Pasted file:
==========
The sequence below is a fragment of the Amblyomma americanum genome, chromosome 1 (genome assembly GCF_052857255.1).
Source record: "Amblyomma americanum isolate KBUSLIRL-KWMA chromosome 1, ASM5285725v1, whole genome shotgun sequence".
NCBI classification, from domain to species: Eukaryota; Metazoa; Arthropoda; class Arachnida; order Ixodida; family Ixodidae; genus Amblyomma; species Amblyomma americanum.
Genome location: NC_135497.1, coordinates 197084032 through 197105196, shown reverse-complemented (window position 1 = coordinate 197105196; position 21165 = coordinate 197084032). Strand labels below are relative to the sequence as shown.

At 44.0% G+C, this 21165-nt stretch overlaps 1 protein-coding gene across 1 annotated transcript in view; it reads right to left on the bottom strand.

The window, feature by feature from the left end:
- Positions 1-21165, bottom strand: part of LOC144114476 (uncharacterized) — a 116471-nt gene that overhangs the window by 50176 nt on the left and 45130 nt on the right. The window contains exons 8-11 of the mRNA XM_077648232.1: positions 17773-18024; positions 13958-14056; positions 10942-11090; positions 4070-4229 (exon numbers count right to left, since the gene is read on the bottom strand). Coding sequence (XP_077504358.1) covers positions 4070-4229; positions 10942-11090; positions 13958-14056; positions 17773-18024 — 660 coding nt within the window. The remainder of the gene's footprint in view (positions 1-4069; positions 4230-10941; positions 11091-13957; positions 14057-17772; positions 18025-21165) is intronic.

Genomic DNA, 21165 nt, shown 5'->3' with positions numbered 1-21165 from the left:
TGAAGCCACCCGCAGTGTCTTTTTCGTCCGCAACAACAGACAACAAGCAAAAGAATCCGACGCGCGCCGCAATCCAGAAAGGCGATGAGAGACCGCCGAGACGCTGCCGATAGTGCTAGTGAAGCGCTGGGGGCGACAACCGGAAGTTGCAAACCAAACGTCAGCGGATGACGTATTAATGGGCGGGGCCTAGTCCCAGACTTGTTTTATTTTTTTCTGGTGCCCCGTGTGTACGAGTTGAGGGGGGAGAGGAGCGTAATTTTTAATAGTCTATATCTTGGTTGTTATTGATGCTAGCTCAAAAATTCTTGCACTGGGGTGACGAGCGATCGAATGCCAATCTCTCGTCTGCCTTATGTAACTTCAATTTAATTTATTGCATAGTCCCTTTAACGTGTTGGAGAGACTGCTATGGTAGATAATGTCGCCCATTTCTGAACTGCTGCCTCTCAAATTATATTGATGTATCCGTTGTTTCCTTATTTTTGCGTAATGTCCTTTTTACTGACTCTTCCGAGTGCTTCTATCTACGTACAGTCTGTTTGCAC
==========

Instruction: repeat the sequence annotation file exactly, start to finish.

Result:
The sequence below is a fragment of the Amblyomma americanum genome, chromosome 1 (genome assembly GCF_052857255.1).
Source record: "Amblyomma americanum isolate KBUSLIRL-KWMA chromosome 1, ASM5285725v1, whole genome shotgun sequence".
NCBI classification, from domain to species: Eukaryota; Metazoa; Arthropoda; class Arachnida; order Ixodida; family Ixodidae; genus Amblyomma; species Amblyomma americanum.
Genome location: NC_135497.1, coordinates 197084032 through 197105196, shown reverse-complemented (window position 1 = coordinate 197105196; position 21165 = coordinate 197084032). Strand labels below are relative to the sequence as shown.

At 44.0% G+C, this 21165-nt stretch overlaps 1 protein-coding gene across 1 annotated transcript in view; it reads right to left on the bottom strand.

The window, feature by feature from the left end:
- Positions 1-21165, bottom strand: part of LOC144114476 (uncharacterized) — a 116471-nt gene that overhangs the window by 50176 nt on the left and 45130 nt on the right. The window contains exons 8-11 of the mRNA XM_077648232.1: positions 17773-18024; positions 13958-14056; positions 10942-11090; positions 4070-4229 (exon numbers count right to left, since the gene is read on the bottom strand). Coding sequence (XP_077504358.1) covers positions 4070-4229; positions 10942-11090; positions 13958-14056; positions 17773-18024 — 660 coding nt within the window. The remainder of the gene's footprint in view (positions 1-4069; positions 4230-10941; positions 11091-13957; positions 14057-17772; positions 18025-21165) is intronic.

Genomic DNA, 21165 nt, shown 5'->3' with positions numbered 1-21165 from the left:
TGAAGCCACCCGCAGTGTCTTTTTCGTCCGCAACAACAGACAACAAGCAAAAGAATCCGACGCGCGCCGCAATCCAGAAAGGCGATGAGAGACCGCCGAGACGCTGCCGATAGTGCTAGTGAAGCGCTGGGGGCGACAACCGGAAGTTGCAAACCAAACGTCAGCGGATGACGTATTAATGGGCGGGGCCTAGTCCCAGACTTGTTTTATTTTTTTCTGGTGCCCCGTGTGTACGAGTTGAGGGGGGAGAGGAGCGTAATTTTTAATAGTCTATATCTTGGTTGTTATTGATGCTAGCTCAAAAATTCTTGCACTGGGGTGACGAGCGATCGAATGCCAATCTCTCGTCTGCCTTATGTAACTTCAATTTAATTTATTGCATAGTCCCTTTAACGTGTTGGAGAGACTGCTATGGTAGATAATGTCGCCCATTTCTGAACTGCTGCCTCTCAAATTATATTGATGTATCCGTTGTTTCCTTATTTTTGCGTAATGTCCTTTTTACTGACTCTTCCGAGTGCTTCTATCTACGTACAGTCTGTTTGCAC